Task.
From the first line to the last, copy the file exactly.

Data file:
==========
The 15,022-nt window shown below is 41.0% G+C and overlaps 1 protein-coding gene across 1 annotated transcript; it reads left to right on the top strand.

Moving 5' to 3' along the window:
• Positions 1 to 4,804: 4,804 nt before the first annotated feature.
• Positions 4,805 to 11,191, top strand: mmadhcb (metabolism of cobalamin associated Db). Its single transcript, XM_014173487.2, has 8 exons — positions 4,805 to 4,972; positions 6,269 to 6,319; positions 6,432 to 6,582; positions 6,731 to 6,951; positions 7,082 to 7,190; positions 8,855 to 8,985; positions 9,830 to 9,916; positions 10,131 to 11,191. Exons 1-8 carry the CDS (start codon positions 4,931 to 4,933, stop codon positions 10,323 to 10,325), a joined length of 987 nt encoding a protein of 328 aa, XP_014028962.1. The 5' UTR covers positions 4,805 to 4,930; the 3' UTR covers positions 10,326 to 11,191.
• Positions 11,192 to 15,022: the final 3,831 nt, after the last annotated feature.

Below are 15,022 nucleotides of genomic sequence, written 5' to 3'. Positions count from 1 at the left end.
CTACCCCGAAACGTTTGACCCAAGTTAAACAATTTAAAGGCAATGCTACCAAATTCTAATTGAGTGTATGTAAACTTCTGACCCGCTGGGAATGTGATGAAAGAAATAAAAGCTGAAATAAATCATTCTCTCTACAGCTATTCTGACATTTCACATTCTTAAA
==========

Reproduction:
The 15,022-nt window shown below is 41.0% G+C and overlaps 1 protein-coding gene across 1 annotated transcript; it reads left to right on the top strand.

Moving 5' to 3' along the window:
• Positions 1 to 4,804: 4,804 nt before the first annotated feature.
• Positions 4,805 to 11,191, top strand: mmadhcb (metabolism of cobalamin associated Db). Its single transcript, XM_014173487.2, has 8 exons — positions 4,805 to 4,972; positions 6,269 to 6,319; positions 6,432 to 6,582; positions 6,731 to 6,951; positions 7,082 to 7,190; positions 8,855 to 8,985; positions 9,830 to 9,916; positions 10,131 to 11,191. Exons 1-8 carry the CDS (start codon positions 4,931 to 4,933, stop codon positions 10,323 to 10,325), a joined length of 987 nt encoding a protein of 328 aa, XP_014028962.1. The 5' UTR covers positions 4,805 to 4,930; the 3' UTR covers positions 10,326 to 11,191.
• Positions 11,192 to 15,022: the final 3,831 nt, after the last annotated feature.

Below are 15,022 nucleotides of genomic sequence, written 5' to 3'. Positions count from 1 at the left end.
CTACCCCGAAACGTTTGACCCAAGTTAAACAATTTAAAGGCAATGCTACCAAATTCTAATTGAGTGTATGTAAACTTCTGACCCGCTGGGAATGTGATGAAAGAAATAAAAGCTGAAATAAATCATTCTCTCTACAGCTATTCTGACATTTCACATTCTTAAA